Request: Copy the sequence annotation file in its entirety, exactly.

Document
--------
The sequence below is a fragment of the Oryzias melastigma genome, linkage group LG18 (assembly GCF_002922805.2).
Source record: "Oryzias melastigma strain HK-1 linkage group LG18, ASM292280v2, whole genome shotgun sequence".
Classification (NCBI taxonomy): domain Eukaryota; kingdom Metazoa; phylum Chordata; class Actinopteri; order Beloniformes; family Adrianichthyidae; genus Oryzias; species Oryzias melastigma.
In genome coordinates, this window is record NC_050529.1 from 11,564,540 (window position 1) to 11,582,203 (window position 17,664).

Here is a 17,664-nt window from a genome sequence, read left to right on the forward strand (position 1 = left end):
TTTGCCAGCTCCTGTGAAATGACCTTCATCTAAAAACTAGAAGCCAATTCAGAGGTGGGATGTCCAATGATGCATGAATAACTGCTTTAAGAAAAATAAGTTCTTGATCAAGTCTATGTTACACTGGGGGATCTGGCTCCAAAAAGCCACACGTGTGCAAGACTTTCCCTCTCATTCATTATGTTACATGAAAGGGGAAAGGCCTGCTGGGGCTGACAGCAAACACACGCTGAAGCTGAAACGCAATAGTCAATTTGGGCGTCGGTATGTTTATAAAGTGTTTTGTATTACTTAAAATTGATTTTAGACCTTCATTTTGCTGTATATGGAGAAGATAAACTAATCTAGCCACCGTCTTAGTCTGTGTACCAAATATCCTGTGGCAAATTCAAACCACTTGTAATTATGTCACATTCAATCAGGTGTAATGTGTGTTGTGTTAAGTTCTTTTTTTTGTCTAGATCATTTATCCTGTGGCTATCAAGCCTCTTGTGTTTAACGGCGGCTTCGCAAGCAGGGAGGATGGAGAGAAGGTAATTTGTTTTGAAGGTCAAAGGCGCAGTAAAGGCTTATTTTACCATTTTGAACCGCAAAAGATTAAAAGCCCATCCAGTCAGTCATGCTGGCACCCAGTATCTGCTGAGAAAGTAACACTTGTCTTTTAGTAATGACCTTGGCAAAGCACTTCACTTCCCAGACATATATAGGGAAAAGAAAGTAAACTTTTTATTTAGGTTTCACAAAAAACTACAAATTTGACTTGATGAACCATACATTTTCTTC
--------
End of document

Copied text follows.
The sequence below is a fragment of the Oryzias melastigma genome, linkage group LG18 (assembly GCF_002922805.2).
Source record: "Oryzias melastigma strain HK-1 linkage group LG18, ASM292280v2, whole genome shotgun sequence".
Classification (NCBI taxonomy): domain Eukaryota; kingdom Metazoa; phylum Chordata; class Actinopteri; order Beloniformes; family Adrianichthyidae; genus Oryzias; species Oryzias melastigma.
In genome coordinates, this window is record NC_050529.1 from 11,564,540 (window position 1) to 11,582,203 (window position 17,664).

Here is a 17,664-nt window from a genome sequence, read left to right on the forward strand (position 1 = left end):
TTTGCCAGCTCCTGTGAAATGACCTTCATCTAAAAACTAGAAGCCAATTCAGAGGTGGGATGTCCAATGATGCATGAATAACTGCTTTAAGAAAAATAAGTTCTTGATCAAGTCTATGTTACACTGGGGGATCTGGCTCCAAAAAGCCACACGTGTGCAAGACTTTCCCTCTCATTCATTATGTTACATGAAAGGGGAAAGGCCTGCTGGGGCTGACAGCAAACACACGCTGAAGCTGAAACGCAATAGTCAATTTGGGCGTCGGTATGTTTATAAAGTGTTTTGTATTACTTAAAATTGATTTTAGACCTTCATTTTGCTGTATATGGAGAAGATAAACTAATCTAGCCACCGTCTTAGTCTGTGTACCAAATATCCTGTGGCAAATTCAAACCACTTGTAATTATGTCACATTCAATCAGGTGTAATGTGTGTTGTGTTAAGTTCTTTTTTTTGTCTAGATCATTTATCCTGTGGCTATCAAGCCTCTTGTGTTTAACGGCGGCTTCGCAAGCAGGGAGGATGGAGAGAAGGTAATTTGTTTTGAAGGTCAAAGGCGCAGTAAAGGCTTATTTTACCATTTTGAACCGCAAAAGATTAAAAGCCCATCCAGTCAGTCATGCTGGCACCCAGTATCTGCTGAGAAAGTAACACTTGTCTTTTAGTAATGACCTTGGCAAAGCACTTCACTTCCCAGACATATATAGGGAAAAGAAAGTAAACTTTTTATTTAGGTTTCACAAAAAACTACAAATTTGACTTGATGAACCATACATTTTCTTC